Rosemary Dempsey of the Center for Reproductive Law and Policy stated in your Jan. 26 Letters column that "not a single U.S. dollar has been spent to fund or promote abortions since 1973." She then asserts that President Bush has turned a blind eye to the 80,000 women who die each year from unsafe abortions by disqualifying overseas family-planning groups from receiving U.S. funds. If she is correct that these funds haven't promoted abortion, how could abortions be affected by a reduction in them?

Gary Merritt's letter in the same day's column claims that The Washington Times' editors yearn for a time when "only the wealthy had access to safe pregnancy termination, and the poor were left to suffer for their sins." Mr. Merritt, if I don't suffer the consequences of my sins, who should?



Bush takes high road on White House vandalism

I strongly sympathize with the desire of columnist Diana West to uncover all the sordid details of the vandalism perpetrated by departing Clinton White House staff ("Bring out the tar and feathers," Op-Ed, Jan. 26). However, I believe President Bush is entirely correct to downplay this matter and simply move on to more important issues.

Like spoiled, narcissistic adolescents, Mr. Clinton and his departing associates seem to love nothing more than a good juicy scandal; it keeps them in the limelight indefinitely. Unlike President Nixon, who knew when to bow out gracefully, Mr. Clinton continues to seek our attention, be it positive or negative. We should not allow ourselves to be manipulated into flattering him in this way.

Though Mr. Clinton belongs in jail with his fellow perjurers, life goes on. We must all support our new president in his noble attempts to rise above partisanship and back-stabbing to create a new culture of civility in America. That's the decent thing to do. And decency, to paraphrase our compassionate chief executive, is the only alternative our nation now has to total chaos.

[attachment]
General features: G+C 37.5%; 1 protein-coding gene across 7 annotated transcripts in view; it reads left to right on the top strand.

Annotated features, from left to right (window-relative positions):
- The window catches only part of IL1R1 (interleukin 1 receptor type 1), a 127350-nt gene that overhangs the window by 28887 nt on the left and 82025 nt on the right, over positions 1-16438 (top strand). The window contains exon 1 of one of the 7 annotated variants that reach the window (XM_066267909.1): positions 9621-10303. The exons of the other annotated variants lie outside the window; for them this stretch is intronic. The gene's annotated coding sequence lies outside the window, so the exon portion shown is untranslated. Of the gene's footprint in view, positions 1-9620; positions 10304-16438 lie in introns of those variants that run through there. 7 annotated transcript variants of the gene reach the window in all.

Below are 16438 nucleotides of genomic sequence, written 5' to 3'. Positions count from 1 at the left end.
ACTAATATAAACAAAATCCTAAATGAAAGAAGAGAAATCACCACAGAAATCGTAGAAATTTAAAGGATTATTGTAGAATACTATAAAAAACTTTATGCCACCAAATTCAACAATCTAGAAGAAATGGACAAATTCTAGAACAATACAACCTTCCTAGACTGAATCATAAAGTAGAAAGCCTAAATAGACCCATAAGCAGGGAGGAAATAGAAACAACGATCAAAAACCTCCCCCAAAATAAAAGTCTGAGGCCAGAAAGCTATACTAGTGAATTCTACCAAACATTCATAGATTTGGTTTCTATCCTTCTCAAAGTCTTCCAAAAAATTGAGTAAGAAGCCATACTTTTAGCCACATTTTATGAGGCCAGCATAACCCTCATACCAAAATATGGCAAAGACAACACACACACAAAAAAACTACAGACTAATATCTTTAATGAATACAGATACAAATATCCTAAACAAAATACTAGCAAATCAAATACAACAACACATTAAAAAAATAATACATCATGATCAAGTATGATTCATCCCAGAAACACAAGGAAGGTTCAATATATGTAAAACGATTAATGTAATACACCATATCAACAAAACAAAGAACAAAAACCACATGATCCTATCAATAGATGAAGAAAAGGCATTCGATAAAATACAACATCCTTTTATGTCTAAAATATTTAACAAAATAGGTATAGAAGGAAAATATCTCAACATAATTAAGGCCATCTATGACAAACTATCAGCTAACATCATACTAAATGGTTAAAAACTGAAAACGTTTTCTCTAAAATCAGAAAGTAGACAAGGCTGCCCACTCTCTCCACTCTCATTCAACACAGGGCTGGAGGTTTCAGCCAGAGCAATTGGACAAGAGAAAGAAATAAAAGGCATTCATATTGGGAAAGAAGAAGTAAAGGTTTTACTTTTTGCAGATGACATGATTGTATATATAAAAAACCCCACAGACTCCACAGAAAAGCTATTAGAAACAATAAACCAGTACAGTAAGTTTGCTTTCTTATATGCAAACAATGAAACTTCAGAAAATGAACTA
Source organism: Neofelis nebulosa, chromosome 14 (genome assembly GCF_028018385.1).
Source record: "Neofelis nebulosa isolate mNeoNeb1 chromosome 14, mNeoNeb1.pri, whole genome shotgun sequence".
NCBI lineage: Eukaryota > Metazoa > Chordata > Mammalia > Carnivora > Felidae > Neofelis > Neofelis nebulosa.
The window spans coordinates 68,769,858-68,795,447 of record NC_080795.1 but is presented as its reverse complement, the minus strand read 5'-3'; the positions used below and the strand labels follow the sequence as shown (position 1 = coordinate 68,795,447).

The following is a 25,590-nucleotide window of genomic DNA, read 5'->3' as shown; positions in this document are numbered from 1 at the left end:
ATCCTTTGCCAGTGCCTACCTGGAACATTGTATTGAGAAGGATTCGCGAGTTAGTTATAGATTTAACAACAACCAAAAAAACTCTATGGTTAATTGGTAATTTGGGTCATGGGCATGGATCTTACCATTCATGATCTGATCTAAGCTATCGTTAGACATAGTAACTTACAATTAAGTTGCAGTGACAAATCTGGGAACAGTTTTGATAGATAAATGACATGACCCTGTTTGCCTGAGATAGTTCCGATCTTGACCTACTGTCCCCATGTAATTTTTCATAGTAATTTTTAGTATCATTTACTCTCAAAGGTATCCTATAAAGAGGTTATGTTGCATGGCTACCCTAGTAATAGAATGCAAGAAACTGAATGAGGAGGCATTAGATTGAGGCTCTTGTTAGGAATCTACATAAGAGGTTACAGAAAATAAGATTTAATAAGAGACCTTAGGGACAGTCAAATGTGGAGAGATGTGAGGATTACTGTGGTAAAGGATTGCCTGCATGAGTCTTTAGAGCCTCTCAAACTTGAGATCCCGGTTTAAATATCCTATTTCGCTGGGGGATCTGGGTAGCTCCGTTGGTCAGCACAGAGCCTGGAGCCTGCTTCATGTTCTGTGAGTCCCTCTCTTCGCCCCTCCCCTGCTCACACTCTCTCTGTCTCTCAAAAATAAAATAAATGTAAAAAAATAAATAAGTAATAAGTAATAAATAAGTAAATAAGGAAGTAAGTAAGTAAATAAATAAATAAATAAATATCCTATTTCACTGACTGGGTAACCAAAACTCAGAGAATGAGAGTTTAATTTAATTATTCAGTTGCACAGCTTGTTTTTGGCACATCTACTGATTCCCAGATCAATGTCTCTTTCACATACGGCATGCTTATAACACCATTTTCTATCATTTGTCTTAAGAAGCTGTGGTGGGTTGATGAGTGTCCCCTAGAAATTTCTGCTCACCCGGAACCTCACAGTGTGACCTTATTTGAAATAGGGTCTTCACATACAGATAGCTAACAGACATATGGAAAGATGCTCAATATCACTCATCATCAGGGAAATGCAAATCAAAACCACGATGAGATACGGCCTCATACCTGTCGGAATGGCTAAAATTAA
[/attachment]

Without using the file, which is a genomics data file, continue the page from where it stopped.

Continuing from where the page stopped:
Brooklyn, N.Y.

Picks for college basketball All-American honors are all wrong

After seeing your listing of current front-runners in the race for National Collegiate Athletic Association All-American honors (College Basketball Report, Jan. 26), one may reasonably ask on what planet your reporter lives. First, putting Casey Jacobsen ahead of Joe Forte is mind-boggling to say the least. Excluding Michael Jordan, Mr. Forte is possibly the best guard in Carolina's history. When one considers the superior competition that Mr. Forte faces day-to-day in the ACC compared to who Stanford plays in the PAC 10, it is easy to see why Mr. Forte's field goal percentages are slightly less than Jacobsen's. Yet, despite this, Mr. Forte averages almost 3 points more per game.

Second, putting Troy Murphy ahead of Shane Battier is also puzzling. While Mr. Murphy has excellent numbers, there is no comparison between the competition that Duke faces and that of Notre Dame. Every day Mr. Battier walks on the floor he is a marked man.

Finally, I remember that a few weeks before the Heisman balloting, The Washington Times had Josh Heupel ahead of Chris Weinke, despite the latter's superior numbers. Notwithstanding Oklahoma's dominance of Florida State in the championship game, which was primarily a defensive effort by Oklahoma, the Heisman balloting clearly went the right way. Then, as now, The Times was wrong.